A baffling bullous eruption in the antecubital fossae of military personnel had occurred during several summers in South Vietnam. Appearing first after a night's sleep in the field, large blisters, subsequent severe skin necrosis, and prolonged disability were characteristic. An insect repellent diethyl toluamide (DEET), was shown experimentally to produce an eruption identical to the cases of antecubital blistering seen clinically. DEET may, therefore, be the cause of some of the clinical cases, although a vesicating insect previously had been thought wholly the culprit. The repellent DEET is too effective to be removed from military use but it should be used with caution and not applied in the antecubital and popliteal fossae.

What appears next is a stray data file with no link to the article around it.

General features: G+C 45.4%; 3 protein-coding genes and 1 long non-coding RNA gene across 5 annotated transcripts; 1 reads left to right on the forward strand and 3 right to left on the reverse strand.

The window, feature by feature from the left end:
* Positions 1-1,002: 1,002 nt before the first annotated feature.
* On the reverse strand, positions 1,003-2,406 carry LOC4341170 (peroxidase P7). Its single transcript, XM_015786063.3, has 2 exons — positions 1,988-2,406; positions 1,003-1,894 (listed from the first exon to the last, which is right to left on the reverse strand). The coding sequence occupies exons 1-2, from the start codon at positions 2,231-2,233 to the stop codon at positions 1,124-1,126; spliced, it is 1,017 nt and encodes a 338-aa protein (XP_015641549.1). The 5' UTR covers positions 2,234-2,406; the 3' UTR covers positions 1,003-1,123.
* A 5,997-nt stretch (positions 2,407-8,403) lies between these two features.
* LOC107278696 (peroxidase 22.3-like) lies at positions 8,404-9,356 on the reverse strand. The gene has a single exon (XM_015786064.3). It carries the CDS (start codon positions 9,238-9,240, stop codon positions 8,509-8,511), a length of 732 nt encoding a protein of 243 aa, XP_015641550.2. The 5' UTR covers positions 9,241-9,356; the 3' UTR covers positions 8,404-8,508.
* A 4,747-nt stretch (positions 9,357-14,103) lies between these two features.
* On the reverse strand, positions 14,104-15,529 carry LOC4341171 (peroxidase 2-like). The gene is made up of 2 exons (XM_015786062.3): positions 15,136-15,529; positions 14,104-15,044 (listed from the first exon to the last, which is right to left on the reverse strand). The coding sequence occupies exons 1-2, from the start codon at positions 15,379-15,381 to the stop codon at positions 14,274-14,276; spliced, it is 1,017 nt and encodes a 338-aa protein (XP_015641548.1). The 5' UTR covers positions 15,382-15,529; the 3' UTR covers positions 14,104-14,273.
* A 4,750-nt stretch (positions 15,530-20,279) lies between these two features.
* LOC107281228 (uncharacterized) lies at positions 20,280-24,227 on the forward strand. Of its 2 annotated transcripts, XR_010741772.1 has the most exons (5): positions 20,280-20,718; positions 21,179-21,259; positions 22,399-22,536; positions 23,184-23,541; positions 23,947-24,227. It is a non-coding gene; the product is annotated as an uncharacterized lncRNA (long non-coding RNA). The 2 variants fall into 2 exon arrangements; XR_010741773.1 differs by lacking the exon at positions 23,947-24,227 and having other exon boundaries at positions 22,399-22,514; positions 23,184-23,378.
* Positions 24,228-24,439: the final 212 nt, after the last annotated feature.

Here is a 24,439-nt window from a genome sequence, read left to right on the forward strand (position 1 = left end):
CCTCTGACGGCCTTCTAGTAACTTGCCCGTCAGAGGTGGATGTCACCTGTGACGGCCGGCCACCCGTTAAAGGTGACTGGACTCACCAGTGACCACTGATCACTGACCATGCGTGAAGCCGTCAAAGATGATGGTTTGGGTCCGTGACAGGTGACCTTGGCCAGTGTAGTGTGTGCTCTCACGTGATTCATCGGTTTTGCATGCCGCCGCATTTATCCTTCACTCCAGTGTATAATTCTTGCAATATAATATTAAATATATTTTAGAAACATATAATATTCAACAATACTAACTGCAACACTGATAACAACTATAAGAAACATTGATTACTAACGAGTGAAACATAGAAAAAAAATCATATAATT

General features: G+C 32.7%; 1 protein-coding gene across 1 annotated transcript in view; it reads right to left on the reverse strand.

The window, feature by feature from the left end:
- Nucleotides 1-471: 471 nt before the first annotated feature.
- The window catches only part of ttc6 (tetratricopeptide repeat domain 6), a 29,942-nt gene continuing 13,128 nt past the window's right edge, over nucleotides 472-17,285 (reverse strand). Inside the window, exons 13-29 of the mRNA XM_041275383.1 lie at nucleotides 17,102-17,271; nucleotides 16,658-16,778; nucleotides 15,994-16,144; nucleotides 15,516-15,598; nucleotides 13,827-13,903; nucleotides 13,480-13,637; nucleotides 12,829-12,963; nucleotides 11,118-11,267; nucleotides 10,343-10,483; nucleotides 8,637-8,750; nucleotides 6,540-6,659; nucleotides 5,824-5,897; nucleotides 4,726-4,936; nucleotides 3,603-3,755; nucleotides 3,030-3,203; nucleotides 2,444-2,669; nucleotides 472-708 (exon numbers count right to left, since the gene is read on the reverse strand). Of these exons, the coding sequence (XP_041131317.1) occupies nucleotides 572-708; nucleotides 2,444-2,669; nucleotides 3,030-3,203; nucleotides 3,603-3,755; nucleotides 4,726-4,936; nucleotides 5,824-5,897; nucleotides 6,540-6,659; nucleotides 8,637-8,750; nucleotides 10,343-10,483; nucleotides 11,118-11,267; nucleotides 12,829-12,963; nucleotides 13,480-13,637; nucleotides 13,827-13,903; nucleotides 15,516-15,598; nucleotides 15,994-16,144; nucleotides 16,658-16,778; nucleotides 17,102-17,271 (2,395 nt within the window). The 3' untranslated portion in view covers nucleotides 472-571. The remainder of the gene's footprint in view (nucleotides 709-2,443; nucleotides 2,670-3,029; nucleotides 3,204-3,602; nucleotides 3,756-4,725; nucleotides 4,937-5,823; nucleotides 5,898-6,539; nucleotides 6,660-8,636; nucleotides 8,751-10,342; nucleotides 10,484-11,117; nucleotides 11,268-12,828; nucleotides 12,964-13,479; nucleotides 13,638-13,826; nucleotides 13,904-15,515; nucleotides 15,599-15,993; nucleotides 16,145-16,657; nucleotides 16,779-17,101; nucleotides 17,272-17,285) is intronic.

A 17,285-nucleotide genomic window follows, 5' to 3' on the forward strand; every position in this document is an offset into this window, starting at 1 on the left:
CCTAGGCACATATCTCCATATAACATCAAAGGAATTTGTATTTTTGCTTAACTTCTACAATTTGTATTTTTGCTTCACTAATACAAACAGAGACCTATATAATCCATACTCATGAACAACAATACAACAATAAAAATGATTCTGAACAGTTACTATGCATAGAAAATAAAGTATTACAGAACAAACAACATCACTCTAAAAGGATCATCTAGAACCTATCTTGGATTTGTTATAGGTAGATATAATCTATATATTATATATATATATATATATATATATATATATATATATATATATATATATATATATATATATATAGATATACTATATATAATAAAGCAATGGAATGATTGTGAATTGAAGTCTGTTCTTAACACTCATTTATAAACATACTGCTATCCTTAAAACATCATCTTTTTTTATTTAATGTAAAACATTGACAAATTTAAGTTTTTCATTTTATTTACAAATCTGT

|Original language||English (US)|
|Number of pages||5|
|Journal||Archives of Dermatology|
|State||Published - Nov 1969|
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